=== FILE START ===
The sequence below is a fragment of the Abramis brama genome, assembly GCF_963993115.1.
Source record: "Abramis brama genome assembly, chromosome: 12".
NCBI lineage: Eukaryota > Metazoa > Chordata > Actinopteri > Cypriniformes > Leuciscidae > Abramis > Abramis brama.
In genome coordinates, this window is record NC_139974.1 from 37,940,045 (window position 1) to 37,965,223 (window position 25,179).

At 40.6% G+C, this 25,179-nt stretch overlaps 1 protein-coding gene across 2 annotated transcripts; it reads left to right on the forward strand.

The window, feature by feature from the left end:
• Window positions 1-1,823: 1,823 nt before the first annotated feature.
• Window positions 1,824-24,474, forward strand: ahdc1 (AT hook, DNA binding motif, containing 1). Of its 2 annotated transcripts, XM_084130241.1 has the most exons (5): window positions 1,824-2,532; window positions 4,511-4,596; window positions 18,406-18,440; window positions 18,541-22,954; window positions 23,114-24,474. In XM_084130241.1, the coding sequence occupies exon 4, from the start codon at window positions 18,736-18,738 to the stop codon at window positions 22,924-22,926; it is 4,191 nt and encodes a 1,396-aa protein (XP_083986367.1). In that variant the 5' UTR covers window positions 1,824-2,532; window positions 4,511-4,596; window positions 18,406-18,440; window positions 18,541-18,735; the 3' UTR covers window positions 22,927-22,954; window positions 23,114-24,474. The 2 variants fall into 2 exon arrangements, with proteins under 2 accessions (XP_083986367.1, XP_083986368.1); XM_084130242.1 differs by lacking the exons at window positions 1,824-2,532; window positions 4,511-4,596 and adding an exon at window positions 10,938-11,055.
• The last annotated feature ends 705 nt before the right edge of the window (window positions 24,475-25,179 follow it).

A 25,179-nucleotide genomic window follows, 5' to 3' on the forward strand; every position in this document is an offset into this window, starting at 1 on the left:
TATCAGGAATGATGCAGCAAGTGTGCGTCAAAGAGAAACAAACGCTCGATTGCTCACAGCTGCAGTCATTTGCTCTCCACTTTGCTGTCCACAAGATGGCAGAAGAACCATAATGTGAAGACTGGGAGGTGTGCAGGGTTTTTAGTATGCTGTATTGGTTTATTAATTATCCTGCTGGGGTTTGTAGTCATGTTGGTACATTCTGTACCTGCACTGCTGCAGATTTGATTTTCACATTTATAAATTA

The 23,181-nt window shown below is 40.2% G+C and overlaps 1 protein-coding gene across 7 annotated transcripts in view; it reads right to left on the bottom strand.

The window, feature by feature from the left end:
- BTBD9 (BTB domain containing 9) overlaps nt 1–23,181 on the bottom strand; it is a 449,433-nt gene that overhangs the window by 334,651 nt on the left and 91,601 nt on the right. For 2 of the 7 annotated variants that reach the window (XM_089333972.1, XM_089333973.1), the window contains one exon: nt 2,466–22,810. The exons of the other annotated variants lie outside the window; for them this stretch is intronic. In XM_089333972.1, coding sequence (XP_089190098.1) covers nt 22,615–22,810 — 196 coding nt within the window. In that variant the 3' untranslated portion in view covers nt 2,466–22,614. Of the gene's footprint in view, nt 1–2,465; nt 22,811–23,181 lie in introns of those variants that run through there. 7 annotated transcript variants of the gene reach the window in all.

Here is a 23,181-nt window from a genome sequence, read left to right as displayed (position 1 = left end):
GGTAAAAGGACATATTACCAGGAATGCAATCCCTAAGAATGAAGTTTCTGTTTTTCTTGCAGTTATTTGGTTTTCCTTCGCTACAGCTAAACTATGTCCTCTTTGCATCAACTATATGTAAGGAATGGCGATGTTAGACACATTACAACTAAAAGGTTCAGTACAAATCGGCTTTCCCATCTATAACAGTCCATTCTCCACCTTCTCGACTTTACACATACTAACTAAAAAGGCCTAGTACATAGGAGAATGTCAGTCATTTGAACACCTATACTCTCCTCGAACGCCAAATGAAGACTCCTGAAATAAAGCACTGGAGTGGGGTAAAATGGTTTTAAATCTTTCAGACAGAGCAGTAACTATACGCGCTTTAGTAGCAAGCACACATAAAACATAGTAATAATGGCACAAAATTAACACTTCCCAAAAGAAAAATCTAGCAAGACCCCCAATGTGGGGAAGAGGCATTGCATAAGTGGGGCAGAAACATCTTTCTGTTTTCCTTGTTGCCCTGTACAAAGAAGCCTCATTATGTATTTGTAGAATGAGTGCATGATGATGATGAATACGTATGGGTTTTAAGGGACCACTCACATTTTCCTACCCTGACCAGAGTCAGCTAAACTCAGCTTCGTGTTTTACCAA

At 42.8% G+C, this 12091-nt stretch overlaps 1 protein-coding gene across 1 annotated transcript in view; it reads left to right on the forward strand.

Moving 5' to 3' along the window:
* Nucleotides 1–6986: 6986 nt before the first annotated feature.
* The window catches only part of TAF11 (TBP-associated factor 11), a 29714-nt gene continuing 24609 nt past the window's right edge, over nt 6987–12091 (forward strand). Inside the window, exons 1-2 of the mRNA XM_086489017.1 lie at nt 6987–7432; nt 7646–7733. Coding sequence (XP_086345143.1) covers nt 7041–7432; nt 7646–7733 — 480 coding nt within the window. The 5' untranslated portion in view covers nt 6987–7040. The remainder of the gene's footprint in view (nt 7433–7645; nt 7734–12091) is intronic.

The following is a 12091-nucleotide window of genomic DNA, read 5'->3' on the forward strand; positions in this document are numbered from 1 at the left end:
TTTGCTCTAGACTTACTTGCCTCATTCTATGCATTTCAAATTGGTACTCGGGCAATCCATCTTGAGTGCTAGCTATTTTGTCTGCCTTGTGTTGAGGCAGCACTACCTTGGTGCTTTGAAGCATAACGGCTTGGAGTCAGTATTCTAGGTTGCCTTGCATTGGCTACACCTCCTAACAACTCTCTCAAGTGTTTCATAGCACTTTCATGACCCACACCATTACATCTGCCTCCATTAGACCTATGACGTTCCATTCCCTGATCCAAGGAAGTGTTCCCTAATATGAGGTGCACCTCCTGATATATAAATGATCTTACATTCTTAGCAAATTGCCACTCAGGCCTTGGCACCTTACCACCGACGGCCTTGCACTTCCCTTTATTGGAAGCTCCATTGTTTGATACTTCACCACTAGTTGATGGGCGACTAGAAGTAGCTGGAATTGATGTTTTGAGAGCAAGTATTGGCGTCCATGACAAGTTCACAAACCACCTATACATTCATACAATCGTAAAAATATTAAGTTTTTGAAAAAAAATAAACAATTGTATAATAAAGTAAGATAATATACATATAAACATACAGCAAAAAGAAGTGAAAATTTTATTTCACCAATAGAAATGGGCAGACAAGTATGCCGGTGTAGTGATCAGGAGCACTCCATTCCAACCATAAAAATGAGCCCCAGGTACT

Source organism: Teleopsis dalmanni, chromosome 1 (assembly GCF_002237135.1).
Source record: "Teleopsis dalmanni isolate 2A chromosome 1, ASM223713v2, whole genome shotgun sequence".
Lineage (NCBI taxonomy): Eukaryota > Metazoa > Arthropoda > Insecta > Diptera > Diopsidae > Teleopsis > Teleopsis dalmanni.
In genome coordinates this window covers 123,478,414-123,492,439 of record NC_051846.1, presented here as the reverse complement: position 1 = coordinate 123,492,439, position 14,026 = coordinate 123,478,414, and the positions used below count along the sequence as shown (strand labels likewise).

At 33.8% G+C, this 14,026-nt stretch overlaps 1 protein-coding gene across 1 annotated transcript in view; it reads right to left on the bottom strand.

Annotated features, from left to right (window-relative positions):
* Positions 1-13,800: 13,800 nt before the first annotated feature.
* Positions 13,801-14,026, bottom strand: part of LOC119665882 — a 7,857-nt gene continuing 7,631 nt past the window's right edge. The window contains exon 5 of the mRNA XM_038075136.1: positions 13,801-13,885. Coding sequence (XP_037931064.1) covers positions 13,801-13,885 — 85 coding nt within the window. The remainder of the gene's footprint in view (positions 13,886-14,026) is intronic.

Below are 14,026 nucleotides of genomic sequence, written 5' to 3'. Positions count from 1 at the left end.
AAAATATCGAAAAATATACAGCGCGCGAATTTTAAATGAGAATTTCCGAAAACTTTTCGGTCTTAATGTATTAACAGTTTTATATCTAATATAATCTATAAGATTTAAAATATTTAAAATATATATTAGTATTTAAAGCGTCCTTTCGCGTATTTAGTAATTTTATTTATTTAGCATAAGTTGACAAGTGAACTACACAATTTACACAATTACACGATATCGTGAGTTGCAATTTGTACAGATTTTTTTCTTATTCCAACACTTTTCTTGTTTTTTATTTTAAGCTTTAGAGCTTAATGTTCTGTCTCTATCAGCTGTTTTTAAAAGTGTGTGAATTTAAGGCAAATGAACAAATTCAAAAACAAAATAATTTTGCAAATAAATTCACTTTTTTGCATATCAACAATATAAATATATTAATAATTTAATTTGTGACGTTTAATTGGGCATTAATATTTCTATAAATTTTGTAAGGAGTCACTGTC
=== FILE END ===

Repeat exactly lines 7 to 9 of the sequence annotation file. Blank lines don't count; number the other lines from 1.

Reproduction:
• Window positions 1-1,823: 1,823 nt before the first annotated feature.
• Window positions 1,824-24,474, forward strand: ahdc1 (AT hook, DNA binding motif, containing 1). Of its 2 annotated transcripts, XM_084130241.1 has the most exons (5): window positions 1,824-2,532; window positions 4,511-4,596; window positions 18,406-18,440; window positions 18,541-22,954; window positions 23,114-24,474. In XM_084130241.1, the coding sequence occupies exon 4, from the start codon at window positions 18,736-18,738 to the stop codon at window positions 22,924-22,926; it is 4,191 nt and encodes a 1,396-aa protein (XP_083986367.1). In that variant the 5' UTR covers window positions 1,824-2,532; window positions 4,511-4,596; window positions 18,406-18,440; window positions 18,541-18,735; the 3' UTR covers window positions 22,927-22,954; window positions 23,114-24,474. The 2 variants fall into 2 exon arrangements, with proteins under 2 accessions (XP_083986367.1, XP_083986368.1); XM_084130242.1 differs by lacking the exons at window positions 1,824-2,532; window positions 4,511-4,596 and adding an exon at window positions 10,938-11,055.
• The last annotated feature ends 705 nt before the right edge of the window (window positions 24,475-25,179 follow it).